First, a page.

Monday, April 4, 2011

Luggage at twenty-five cents per use: this is not a Tumi

Tumi or not Tumi? That is the question.

When buying a carry-on, do you go for the high-end Tumi, the lowest-end no-brand option, or somewhere in between?

I've always chosen the low-cost version.

I travel pretty regularly - perhaps 25 weeks on the road per year.  My latest carry-on bag has lasted for at least two years: 50 round trips, or about 100 segments.  I paid $25 for it at the local discount store.  So it has cost me twenty-five cents per usage.

There is a carry-on Tumi bag on sale at Zappos for $395.  At that rate, the bag would need to last me 1600 segments without being replaced - which is more segments that I hope to fly for the rest of my life.

I can't understand the Tumi phenomenon.  Not only does it cost more that it ought to, it looks the same as everybody else's Tumi.   I don't think any business traveler is likely to take my no-brand carry-on by mistake, which I see as an advantage.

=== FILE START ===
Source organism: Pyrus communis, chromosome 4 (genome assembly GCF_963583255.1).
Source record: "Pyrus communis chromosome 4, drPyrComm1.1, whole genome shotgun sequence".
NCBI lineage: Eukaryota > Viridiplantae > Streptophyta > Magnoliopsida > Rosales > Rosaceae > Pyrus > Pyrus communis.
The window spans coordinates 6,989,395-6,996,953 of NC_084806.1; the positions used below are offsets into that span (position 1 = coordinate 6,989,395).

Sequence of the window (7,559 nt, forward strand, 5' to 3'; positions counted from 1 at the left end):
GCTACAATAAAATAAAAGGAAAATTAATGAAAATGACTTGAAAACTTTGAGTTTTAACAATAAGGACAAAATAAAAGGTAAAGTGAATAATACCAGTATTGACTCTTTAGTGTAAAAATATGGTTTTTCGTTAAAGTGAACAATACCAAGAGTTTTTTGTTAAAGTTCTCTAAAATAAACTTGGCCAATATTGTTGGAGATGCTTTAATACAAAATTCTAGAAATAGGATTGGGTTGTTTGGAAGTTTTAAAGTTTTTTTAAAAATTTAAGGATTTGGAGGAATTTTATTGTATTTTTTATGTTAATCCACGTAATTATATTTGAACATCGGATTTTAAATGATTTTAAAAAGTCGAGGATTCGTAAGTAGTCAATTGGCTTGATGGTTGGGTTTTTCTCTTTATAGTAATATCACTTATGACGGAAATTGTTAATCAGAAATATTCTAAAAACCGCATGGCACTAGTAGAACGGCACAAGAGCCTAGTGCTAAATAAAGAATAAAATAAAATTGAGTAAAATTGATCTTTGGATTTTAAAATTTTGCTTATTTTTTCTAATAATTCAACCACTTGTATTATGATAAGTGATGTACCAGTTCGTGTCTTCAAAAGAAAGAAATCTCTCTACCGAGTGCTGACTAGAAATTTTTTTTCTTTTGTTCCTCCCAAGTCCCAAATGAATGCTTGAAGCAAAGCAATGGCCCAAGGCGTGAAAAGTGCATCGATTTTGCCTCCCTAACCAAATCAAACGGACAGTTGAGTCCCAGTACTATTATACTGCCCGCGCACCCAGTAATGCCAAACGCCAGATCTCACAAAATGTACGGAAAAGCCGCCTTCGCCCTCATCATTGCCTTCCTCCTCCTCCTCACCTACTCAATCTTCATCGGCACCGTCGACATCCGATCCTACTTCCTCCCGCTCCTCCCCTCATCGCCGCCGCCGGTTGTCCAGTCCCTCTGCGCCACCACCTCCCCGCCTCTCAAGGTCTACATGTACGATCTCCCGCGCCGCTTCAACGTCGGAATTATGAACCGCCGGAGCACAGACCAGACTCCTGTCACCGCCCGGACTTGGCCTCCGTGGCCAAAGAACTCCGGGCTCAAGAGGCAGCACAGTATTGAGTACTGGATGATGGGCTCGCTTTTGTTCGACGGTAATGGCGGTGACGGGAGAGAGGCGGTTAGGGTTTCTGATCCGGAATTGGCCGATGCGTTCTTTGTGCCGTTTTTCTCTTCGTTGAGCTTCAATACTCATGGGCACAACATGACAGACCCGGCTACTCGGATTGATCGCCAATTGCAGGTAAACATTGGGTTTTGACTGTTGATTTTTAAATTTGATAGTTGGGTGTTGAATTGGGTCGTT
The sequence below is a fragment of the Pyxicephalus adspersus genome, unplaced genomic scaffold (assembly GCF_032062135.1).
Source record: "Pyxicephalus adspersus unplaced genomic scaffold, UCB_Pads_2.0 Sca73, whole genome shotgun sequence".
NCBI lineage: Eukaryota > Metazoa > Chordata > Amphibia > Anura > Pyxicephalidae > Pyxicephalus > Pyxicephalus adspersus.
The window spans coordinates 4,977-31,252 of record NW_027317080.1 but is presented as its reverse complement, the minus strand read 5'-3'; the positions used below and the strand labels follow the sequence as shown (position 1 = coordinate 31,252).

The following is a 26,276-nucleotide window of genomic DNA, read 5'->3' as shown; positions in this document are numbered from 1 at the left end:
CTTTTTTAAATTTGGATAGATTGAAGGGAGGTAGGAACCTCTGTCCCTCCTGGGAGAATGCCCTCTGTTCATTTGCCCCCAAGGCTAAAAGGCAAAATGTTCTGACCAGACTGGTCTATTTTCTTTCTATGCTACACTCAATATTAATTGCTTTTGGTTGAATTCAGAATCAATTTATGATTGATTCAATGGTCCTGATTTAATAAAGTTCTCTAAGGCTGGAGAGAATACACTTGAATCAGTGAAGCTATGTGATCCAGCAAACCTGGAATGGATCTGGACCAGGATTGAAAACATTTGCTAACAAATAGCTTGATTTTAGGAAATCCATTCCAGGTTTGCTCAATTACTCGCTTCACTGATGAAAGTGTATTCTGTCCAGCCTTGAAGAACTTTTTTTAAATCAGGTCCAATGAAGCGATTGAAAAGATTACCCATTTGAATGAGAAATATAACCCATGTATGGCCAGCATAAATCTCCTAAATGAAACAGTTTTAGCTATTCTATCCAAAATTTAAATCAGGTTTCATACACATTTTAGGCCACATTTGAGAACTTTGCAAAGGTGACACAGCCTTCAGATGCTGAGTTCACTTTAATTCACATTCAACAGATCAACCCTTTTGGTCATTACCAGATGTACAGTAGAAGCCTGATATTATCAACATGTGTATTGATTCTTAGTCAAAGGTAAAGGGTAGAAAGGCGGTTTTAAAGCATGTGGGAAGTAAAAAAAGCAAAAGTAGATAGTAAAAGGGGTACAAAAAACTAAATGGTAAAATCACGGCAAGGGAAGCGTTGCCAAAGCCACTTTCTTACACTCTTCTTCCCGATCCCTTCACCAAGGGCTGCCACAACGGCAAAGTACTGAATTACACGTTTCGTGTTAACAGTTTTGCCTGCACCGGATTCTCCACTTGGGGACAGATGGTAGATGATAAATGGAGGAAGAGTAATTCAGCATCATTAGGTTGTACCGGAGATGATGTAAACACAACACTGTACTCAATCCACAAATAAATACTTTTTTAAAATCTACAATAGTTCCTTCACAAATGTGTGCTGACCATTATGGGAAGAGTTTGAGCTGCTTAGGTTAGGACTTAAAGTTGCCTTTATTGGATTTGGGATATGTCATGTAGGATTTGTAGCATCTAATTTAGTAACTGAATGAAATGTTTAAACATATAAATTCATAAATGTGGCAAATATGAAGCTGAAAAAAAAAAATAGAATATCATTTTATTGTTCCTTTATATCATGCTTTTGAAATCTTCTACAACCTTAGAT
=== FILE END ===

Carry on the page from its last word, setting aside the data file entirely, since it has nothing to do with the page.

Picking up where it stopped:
Now, what I might be willing to pay extra for is a Design-your-own carry-on bag that would reflect my sense of style (well, if I had one) as well as be clearly distinct from every other traveler's bag.

You can design your own Converse sneaker, but I haven't seen mainstream luggage makers offering a mass customization option.  Disney will sell you a slightly customized carry-on - but they just sew on the patch that you ask for and some initials.  I'd be interested in a much more fully customized one, where I can choose a wacky fabric that no one would ever mistake for his own.

From Innovation Bootcamp

1 comment:

  1. Almost there. Timbuk2 sells customizable messenger bags and standardized roller suitcases. I don't think they offer customizable roller bags, but you could ask.

    I do think we need a name for the fallacy of extreme comparison shopping. If the Tumi were $4.00 and comfortable to pull and the no-name bag 25 cents and uncomfortable to pull, the former would clearly be the better bargain. So the question is whether the average Tumi buyer would notice the absence of $370.


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